James Clear has dedicated much of his life to studying the psychology of habits. In his book Atomic Habits, he explains that the secret to changing your behavior for the long-term is not about sudden, sweeping changes. It’s instead about making small, incremental changes to your lifestyle. Not only is it easier to do, you’re more likely to stick with those changes for life.
Fabulous also believes that making small changes is the most effective way to grow positive long-term behaviors. Like the atoms that make up all matter, it’s our small habits that make up who we are.
The Fabulous Daily Motivator app will assist you during this journey using baby steps and scientific methods.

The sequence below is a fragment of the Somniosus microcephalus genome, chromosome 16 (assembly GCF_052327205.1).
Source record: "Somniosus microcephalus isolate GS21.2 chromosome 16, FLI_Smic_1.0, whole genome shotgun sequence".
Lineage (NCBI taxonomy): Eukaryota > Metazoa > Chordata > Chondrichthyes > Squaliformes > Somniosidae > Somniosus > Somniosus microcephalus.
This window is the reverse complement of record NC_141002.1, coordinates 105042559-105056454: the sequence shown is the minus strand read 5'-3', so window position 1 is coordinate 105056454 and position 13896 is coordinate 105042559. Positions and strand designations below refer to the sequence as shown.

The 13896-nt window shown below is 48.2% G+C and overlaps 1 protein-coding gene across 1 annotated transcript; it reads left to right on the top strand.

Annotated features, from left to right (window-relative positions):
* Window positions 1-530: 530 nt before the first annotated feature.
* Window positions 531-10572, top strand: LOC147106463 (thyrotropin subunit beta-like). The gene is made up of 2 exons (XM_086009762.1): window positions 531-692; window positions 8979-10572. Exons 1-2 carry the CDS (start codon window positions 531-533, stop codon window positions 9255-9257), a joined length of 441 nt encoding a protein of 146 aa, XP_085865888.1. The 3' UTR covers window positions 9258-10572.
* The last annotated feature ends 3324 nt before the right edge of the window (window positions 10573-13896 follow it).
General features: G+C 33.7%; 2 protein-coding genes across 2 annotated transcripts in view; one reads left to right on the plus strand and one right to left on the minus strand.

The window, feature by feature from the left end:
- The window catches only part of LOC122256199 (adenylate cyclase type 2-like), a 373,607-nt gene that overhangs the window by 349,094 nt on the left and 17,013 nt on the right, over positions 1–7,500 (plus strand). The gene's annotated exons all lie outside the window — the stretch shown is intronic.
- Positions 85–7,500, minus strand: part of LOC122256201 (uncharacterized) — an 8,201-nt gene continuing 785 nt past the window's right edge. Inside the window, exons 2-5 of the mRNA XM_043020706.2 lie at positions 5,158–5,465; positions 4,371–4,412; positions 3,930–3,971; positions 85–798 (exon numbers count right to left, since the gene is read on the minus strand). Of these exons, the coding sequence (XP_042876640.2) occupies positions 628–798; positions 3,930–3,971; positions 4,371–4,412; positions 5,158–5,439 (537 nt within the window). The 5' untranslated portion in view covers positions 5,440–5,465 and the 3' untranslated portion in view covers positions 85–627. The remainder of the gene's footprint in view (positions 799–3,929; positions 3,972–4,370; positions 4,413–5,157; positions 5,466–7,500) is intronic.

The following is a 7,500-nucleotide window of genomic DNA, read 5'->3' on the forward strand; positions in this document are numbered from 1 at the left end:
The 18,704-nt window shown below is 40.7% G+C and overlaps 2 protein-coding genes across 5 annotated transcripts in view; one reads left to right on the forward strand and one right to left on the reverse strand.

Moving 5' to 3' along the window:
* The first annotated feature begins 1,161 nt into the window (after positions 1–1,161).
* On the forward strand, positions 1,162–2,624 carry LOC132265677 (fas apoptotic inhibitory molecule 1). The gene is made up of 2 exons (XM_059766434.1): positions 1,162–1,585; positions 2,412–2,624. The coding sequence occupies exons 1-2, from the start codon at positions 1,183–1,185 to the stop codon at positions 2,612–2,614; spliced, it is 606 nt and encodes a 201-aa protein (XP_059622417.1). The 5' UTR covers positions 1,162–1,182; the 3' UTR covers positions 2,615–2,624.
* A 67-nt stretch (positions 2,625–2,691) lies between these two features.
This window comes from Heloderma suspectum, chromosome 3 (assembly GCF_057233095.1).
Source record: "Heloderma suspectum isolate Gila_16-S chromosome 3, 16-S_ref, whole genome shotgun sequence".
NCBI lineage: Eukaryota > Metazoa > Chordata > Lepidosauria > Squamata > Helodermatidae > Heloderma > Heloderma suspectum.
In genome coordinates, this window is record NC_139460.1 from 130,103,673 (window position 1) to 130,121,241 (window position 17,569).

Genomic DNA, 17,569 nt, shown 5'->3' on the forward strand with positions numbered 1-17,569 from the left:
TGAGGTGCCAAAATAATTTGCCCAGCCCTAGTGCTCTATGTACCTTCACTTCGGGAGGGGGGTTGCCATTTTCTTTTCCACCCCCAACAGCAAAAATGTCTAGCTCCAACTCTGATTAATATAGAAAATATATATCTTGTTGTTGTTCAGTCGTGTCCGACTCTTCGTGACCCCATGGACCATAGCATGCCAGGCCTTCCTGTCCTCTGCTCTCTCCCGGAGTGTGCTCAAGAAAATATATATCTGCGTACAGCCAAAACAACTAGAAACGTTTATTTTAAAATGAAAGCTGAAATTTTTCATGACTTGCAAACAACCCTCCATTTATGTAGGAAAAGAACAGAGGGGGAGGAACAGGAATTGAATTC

Launched in 2014, the app was developed on principals of behavioral economics at Duke University’s Center for Advanced Hindsight, overseen by behavior change scientist and New York Times best-selling author Dan Ariely. It’s presently used by millions of people, with over 175,000 enthusiastic reviews on Apple Store and Google Play.
In fewer than 15 minutes and using the science of behavior change, Fabulous starts small and help you build lasting habits to achieve your goals.
The Four Components of a Habit
Normally, when we talk about what makes up a habit here at Fabulous, we say a habit is composed of three parts. In his book, Clear expands this to four:
A habit cue can be anything: a smell, a feeling, or even a time of day. The cue is a signal to your brain that there is a potential reward to be had. For example, if you walk into your kitchen and smell freshly-baked cookies, that is a cue to your brain that a delicious treat is on the horizon. A cue can also be more subtle; walking into a dark room, for example, might be a cue to turn on a light.